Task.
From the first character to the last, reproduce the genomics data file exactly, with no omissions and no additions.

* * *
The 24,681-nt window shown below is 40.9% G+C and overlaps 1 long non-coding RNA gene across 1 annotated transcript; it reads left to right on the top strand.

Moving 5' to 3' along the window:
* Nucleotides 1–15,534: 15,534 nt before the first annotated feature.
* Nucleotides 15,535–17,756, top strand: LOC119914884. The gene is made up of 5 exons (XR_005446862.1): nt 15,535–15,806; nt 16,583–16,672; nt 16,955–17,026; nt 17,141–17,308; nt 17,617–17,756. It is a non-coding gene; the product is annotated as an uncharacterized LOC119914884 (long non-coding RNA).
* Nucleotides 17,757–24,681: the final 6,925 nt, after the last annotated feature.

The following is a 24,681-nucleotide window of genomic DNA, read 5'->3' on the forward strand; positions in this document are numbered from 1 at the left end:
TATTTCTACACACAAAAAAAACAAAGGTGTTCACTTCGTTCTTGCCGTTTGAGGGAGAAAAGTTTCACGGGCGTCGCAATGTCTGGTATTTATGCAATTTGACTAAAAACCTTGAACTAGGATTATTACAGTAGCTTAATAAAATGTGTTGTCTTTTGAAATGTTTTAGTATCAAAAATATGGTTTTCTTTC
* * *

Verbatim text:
The 24,681-nt window shown below is 40.9% G+C and overlaps 1 long non-coding RNA gene across 1 annotated transcript; it reads left to right on the top strand.

Moving 5' to 3' along the window:
* Nucleotides 1–15,534: 15,534 nt before the first annotated feature.
* Nucleotides 15,535–17,756, top strand: LOC119914884. The gene is made up of 5 exons (XR_005446862.1): nt 15,535–15,806; nt 16,583–16,672; nt 16,955–17,026; nt 17,141–17,308; nt 17,617–17,756. It is a non-coding gene; the product is annotated as an uncharacterized LOC119914884 (long non-coding RNA).
* Nucleotides 17,757–24,681: the final 6,925 nt, after the last annotated feature.

The following is a 24,681-nucleotide window of genomic DNA, read 5'->3' on the forward strand; positions in this document are numbered from 1 at the left end:
TATTTCTACACACAAAAAAAACAAAGGTGTTCACTTCGTTCTTGCCGTTTGAGGGAGAAAAGTTTCACGGGCGTCGCAATGTCTGGTATTTATGCAATTTGACTAAAAACCTTGAACTAGGATTATTACAGTAGCTTAATAAAATGTGTTGTCTTTTGAAATGTTTTAGTATCAAAAATATGGTTTTCTTTC